Your Time Warner Cable refund for a weeklong blackout: $4
Yes, you read that right. Time Warner Cable’s planned refund to Los Angeles customers for the first eight days of its blackout of CBS, Showtime and other affiliated channels will be four dollars and change.
How do I know this? I was told so by a Time Warner billing representative over the weekend. She didn’t give up the information willingly, but only after I applied techniques I learned from a dentist’s handbook, specifically the chapter on pulling teeth.
Before I persuaded her to make the calculation, she fed me the standard Time Warner line: because no one knows how long the blackout will last, the cable company doesn’t want to give subscribers an estimate of their rebate. Of course, the real reason may be its embarrassment at the paltry recompense or its fear that its plans will spark an uproar. An uproar is appropriate.
The blackout, you’ll recall, started Aug. 2. That’s when Time Warner stopped providing signals from CBS and the CBS-owned Showtime movie channel to subscribers in L.A., New York and other major cities.
The two companies are blaming each other for the breakdown in their negotiations over fees to be paid CBS for retransmission of its broadcasts, but really, who cares? The company I pay my monthly charges to is Time Warner Cable; it’s their responsibility to provide the services that I and 3 million other subscribers pay for. Let’s not forget that the cable company requires customers to pay for their monthly services in advance -- if your bill is current, you’ve already forked over your money for the channels you’re not getting.
Time Warner is going to try to offer its customers chump change as compensation for its dereliction. The four bucks or so it says it will refund me covers only Showtime, a premium channel for which it collects a fee over and above its basic cable fee. For CBS, it’s planning to refund customers exactly nothing.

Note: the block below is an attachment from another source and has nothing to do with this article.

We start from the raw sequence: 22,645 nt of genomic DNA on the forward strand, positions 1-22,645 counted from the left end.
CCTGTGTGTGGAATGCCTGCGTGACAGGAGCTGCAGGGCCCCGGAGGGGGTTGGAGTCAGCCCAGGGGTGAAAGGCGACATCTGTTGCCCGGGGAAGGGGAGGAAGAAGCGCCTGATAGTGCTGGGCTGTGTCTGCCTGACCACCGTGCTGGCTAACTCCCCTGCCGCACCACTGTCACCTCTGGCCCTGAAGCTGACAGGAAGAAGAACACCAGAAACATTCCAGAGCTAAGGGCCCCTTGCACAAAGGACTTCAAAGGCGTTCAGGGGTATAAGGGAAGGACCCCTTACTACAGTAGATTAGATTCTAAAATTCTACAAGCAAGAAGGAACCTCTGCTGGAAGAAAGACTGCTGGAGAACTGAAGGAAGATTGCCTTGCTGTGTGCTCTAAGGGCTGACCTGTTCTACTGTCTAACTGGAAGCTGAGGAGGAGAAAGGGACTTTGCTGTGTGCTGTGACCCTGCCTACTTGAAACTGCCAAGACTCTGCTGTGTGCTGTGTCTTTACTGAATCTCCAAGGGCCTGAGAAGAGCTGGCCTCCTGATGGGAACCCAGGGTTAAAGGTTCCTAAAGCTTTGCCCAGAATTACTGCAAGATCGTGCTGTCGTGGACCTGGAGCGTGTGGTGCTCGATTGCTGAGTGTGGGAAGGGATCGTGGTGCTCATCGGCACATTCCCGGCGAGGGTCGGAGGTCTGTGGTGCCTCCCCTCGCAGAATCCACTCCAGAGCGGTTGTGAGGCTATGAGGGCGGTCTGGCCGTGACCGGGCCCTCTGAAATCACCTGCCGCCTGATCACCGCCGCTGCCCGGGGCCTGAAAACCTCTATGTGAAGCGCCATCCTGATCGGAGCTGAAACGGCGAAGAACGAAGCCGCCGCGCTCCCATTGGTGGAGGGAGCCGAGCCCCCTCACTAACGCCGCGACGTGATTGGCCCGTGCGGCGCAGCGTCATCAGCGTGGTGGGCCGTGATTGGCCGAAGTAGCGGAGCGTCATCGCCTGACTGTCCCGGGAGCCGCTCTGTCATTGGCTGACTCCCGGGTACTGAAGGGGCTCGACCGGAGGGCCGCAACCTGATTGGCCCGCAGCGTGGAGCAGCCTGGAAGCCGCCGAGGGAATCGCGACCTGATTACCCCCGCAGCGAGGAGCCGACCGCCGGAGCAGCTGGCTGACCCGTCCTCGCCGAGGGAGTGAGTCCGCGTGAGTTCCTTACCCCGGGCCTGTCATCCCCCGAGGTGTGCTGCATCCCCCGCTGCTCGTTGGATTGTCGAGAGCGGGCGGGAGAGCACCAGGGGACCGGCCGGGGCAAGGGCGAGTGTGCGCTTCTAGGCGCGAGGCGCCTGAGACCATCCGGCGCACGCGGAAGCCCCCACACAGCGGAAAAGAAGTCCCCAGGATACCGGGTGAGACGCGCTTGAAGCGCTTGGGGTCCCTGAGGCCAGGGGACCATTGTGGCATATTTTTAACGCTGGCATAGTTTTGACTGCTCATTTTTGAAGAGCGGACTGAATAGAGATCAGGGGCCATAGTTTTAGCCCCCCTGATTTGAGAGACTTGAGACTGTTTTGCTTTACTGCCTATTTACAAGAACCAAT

Does this sound right to you? Me neither. My monthly bill comes to nearly $145 for video alone, not counting fees for the various boxes the firm sticks me for. As it happens, Showtime is a cable channel I watch more than most others, and CBS just this weekend broadcast the PGA Championship, one of golf’s major tournaments -- though not in my house. The fact is that different cable channels have different values to individual households.
Yet Time Warner is claiming that the value of these channels comes to just 50 cents a day. Here’s a good bet: If it could unbundle those two channels and sell them separately, it would charge a boatload more than 50 cents a day for them.
Allowing the firm to get away with cheating its customers in this case will just allow it to pull the same stunt the next time around, when some other content provider takes a firm stand in negotiations. That’s not good enough; the firm should be required to repay subscribers at a punitive rate, so it understands that it has breached its responsibility.
Time Warner, like other cable providers, is regulated by the localities where it holds its monopoly for cable service. But the regulators are a pathetically supine bunch. Thus far, only New York City has held a hearing on the blackout. Los Angeles authorities so far have been silent. The Federal Communications Commission and Congress also have power to end this victimization of monopoly customers. So far, they’ve played hands-off (on this and a myriad other important issues, but who’s counting?). They need to step in.
What can you do? Contact your local cable authority and insist on fair compensation for the blackout. You can also vote with your feet. Time Warner has a monopoly in its service region on cable service, but many communities (though not mine) also have fiber-optics service from Verizon or AT&T.; Even where fiber is unavailable, there’s always satellite. Time Warner is happy to tell its customers how to find alternative sources of CBS programming; now you know where to find alternative cable and Internet providers.
And get your Time Warner billing reps on the phone, but don’t let them give you the company line.
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